Co-sponsors: Cinema & Media Studies Program; American Studies Program
Lecture: The Oplontis Project: New Paradigms for Interdisciplinary Research in the Digital Humanities
March 27 @ Noon in Red Pit, KRJH 127 — Lunch will be provided.
How can digital tools advance archaeological research? In this lecture, John R. Clarke demonstrates how interactive 3D models, linked databases, and digital publication have constituted a quantum leap for a UNESCO World Heritage site. Since 2006, Clarke has directed the Oplontis Project, an international collaborative study of two Roman villas, casualties of the same eruption of Vesuvius that buried Pompeii in 79 AD. The Project has developed a navigable 3D model using the Unity gaming engine to reconstruct the fragmentary fresco decorations and monumental sculptures and to test hypotheses about the movement of visitors and servants through the huge luxury villa. Because the model is linked to the Project database, a user can click on any feature, such as an individual painting or excavation, and bring up all the associated data. The results of the research of 46 scholars, representing disciplines ranging from geological sciences to art history, are appearing in open-access, born digital e-books. Together, the model, database, and e-books constitute a new methodology to bring together scientific and humanistic disciplines in the public realm.
Workshop: “Integrating Digital Research into the Exhibition Leisure and Luxury in the Age of Nero: The Villas of Oplontis near Pompeii”
March 27 @ 4:10pm in DHi, CJ 102 — Light refreshments will be provided.
My intent is to show how the digital components of the exhibition enhanced the visitors’ experiences. These components included virtual experience of Villa A in three formats: the first-person shooter Unity model, Oculus Rift, and the MIDEN cave. I will also demonstrate how the Oplontis Project used laser scanning and photogrammetry to expand the content of the 3D model to include the experience of the gardens, water features, and sculptures. We also used digital files to reconstruct rooms in the exhibition at full scale, complete with frescoes, mosaic pavements, and furniture that visitors could interact with.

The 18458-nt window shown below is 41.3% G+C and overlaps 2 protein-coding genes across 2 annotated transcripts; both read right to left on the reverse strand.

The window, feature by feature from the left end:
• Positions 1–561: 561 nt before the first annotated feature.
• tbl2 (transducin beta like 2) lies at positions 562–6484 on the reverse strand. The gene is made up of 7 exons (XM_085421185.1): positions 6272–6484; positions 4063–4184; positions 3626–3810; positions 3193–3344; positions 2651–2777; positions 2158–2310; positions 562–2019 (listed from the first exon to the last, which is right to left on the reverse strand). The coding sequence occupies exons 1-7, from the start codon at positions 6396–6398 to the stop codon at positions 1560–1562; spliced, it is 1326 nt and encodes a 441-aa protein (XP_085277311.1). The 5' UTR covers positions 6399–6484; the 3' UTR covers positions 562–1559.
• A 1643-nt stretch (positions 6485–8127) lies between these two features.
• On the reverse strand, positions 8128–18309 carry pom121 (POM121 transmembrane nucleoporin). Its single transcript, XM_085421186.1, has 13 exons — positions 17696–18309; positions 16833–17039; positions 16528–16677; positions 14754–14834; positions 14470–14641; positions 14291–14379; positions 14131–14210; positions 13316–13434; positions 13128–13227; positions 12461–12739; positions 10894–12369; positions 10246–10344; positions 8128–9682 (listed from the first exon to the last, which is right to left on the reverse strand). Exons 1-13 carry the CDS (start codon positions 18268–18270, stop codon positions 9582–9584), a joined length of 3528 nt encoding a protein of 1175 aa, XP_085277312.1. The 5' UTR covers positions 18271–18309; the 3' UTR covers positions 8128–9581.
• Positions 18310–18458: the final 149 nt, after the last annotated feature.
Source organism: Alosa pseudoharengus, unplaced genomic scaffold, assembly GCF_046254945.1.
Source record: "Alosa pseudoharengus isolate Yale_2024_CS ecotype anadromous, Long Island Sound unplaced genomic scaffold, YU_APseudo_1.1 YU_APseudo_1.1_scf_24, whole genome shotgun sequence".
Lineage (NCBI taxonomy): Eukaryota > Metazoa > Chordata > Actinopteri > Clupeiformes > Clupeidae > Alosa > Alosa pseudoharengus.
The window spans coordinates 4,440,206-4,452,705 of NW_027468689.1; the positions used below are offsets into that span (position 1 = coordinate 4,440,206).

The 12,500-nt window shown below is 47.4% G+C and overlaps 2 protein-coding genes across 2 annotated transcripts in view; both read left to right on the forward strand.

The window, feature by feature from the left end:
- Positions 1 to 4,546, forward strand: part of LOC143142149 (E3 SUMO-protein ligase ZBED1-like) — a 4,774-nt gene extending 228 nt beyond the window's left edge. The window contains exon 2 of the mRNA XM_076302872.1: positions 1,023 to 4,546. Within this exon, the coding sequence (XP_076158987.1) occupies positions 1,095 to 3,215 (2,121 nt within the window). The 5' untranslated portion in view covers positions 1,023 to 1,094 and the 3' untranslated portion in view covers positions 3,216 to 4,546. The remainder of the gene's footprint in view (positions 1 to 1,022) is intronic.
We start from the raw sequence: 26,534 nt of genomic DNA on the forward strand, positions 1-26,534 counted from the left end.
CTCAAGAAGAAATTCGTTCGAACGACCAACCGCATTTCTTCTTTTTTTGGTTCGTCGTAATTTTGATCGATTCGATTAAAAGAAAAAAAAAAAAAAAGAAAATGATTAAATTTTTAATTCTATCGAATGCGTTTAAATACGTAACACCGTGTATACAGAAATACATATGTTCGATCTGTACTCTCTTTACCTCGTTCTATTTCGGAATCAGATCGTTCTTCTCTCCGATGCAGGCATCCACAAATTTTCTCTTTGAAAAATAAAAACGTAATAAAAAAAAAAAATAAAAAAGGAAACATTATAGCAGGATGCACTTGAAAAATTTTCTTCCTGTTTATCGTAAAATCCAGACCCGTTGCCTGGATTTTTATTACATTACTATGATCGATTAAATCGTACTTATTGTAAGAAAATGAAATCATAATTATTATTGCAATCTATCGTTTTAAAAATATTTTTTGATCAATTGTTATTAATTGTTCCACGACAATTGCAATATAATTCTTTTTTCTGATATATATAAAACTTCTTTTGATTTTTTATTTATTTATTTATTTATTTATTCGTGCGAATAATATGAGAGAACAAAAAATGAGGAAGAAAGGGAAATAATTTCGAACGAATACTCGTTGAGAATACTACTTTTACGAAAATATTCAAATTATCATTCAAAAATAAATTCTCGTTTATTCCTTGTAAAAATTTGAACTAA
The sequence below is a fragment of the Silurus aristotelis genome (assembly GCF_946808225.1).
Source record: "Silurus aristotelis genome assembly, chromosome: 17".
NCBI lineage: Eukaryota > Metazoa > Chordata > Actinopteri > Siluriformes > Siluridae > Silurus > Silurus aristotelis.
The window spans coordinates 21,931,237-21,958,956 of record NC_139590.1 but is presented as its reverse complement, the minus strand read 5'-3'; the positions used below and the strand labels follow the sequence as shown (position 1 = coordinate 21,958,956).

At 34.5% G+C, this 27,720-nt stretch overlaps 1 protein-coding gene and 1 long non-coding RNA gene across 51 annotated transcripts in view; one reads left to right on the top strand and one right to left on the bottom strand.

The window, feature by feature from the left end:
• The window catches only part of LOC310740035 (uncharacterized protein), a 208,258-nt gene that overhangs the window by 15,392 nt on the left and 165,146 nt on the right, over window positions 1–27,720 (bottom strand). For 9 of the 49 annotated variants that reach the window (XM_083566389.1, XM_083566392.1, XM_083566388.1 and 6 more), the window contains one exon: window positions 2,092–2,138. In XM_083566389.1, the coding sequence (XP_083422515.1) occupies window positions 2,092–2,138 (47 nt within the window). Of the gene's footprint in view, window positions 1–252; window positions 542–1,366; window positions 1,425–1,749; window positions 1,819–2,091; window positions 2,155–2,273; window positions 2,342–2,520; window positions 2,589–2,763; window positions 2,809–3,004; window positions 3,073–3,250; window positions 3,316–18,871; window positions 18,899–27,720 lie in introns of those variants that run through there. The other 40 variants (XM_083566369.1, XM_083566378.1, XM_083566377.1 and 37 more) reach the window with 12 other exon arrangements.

Bio: Professor Clarke received his PhD from Yale University. In 1980 he began teaching at The University of Texas at Austin, where his teaching, research, and publications focus on ancient Roman art, art-historical methodology, and contemporary art. Currently Clarke is co-director of the Oplontis Project, working, since 2005, to complete the study, excavation, and publication of two Roman villas (“A” and “B”) buried by Vesuvius in A.D. 79. With the endorsement of the Italian Ministry of Culture, Clarke and his co-editor have published the first of three volumes on Villa A. Entitle Oplontis Villa A (“of Poppaea”) at Torre Annunziata, Italy: The Ancient Landscape and Modern Rediscovery. It is a born-digital, Open Access E-Book in the Humanities E-Book series of the American Council of Learned Societies. (To access the volume, type “oplontis heb” in your browser.) All the research findings will be accessed through a navigable, 3D digital model that links to the Project database, housed at the Texas Advanced Computing Center. Support for the project includes a Collaborative Research Grant from the National Endowment for the Humanities and grants from the Department’s Center for the Study of Ancient Italy (CSAI). Clarke has co-curated a major traveling loan exhibition of works of art and objects of daily life found at Oplontis and never seen before by the public. Entitled “Leisure and Luxury in the Age of Nero: The Villas of Oplontis,” the exhibition has three venues (2016-2017): the University of Michigan, Ann Arbor, the Museum of the Rockies and the Smith College Museum of Art (2017) and is accompanied by a scholarly catalogue.